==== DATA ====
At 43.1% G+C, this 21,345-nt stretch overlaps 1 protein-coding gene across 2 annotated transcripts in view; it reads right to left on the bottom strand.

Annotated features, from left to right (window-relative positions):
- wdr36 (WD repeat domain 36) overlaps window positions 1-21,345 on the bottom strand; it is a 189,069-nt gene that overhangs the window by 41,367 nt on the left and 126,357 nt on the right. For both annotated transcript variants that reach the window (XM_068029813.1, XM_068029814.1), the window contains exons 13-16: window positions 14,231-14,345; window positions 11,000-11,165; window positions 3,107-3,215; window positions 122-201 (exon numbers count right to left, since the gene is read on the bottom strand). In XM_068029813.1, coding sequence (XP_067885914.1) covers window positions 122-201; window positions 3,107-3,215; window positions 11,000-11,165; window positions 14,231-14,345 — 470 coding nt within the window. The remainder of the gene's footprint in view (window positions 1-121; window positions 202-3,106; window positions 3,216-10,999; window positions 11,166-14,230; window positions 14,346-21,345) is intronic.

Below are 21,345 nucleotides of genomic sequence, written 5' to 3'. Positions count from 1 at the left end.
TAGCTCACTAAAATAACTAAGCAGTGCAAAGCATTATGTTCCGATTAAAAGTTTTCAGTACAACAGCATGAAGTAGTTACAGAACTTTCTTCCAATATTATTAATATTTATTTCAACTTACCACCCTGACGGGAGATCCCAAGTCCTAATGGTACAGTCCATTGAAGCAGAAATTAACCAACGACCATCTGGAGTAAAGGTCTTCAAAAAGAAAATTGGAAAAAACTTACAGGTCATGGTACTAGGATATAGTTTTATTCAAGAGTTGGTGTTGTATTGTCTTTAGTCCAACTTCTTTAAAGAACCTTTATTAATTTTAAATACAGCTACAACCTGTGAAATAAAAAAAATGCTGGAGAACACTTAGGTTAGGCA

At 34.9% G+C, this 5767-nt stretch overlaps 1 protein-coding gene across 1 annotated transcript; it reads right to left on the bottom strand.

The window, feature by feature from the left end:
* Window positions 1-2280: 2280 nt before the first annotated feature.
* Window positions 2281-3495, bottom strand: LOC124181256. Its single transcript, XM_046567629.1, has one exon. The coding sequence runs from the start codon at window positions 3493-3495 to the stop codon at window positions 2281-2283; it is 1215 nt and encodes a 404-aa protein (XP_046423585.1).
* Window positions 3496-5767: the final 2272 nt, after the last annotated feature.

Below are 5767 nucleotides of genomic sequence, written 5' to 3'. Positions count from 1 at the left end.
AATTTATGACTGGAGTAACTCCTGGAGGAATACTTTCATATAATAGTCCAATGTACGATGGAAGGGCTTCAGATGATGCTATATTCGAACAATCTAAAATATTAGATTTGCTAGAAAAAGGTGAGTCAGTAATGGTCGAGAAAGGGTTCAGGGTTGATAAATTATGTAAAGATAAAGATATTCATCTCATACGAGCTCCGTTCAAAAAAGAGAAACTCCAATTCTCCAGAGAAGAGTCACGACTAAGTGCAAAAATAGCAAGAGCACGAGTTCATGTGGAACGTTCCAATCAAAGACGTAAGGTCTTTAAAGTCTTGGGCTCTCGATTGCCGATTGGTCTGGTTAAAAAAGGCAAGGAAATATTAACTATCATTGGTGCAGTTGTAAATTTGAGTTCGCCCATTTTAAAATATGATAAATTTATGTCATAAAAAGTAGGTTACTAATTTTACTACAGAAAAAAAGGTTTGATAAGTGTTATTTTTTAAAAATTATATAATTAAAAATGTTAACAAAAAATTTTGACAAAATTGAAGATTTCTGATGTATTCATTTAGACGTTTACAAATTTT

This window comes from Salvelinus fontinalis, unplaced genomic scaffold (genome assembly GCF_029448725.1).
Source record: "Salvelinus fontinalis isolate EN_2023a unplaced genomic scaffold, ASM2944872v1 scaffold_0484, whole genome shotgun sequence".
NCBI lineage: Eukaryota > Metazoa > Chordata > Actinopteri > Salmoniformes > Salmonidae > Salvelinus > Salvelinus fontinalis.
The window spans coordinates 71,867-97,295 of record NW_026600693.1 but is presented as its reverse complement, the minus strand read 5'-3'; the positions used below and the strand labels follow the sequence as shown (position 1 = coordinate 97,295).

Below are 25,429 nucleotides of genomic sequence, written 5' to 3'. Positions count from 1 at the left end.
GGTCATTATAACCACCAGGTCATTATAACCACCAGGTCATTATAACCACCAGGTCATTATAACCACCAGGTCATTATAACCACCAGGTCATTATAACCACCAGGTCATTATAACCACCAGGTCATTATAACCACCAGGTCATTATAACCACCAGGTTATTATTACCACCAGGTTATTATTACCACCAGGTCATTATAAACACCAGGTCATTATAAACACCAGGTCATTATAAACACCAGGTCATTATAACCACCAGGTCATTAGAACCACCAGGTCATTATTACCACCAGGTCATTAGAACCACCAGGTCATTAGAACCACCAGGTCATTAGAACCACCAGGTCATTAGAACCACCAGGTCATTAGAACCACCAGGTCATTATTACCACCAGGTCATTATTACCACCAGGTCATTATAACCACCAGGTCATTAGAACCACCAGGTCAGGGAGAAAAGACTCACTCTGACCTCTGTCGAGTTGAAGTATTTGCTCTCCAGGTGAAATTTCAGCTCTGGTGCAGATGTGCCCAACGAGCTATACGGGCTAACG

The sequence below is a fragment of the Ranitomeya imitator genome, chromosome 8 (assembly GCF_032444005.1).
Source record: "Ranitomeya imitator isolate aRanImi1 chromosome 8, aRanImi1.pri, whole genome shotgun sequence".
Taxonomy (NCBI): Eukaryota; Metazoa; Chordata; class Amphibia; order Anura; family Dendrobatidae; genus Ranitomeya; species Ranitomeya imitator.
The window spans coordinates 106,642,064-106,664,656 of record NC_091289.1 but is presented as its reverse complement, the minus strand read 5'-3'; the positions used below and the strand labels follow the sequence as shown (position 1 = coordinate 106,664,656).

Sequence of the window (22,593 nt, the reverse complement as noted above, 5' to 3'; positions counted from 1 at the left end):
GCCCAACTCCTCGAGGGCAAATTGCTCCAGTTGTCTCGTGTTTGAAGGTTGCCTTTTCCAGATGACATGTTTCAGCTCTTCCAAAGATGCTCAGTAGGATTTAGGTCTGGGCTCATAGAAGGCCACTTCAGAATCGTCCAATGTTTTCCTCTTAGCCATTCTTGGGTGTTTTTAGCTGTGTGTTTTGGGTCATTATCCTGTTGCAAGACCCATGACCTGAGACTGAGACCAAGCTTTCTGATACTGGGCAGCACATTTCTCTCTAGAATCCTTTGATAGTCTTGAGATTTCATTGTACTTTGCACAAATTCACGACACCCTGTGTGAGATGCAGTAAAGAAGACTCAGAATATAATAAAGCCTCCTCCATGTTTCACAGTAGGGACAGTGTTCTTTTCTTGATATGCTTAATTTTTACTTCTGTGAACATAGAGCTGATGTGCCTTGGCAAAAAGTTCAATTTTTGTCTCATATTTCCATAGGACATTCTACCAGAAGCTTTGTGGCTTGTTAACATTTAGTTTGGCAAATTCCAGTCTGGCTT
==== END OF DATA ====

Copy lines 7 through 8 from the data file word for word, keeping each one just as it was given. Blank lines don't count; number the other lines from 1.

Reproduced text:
The window, feature by feature from the left end:
* Window positions 1-2280: 2280 nt before the first annotated feature.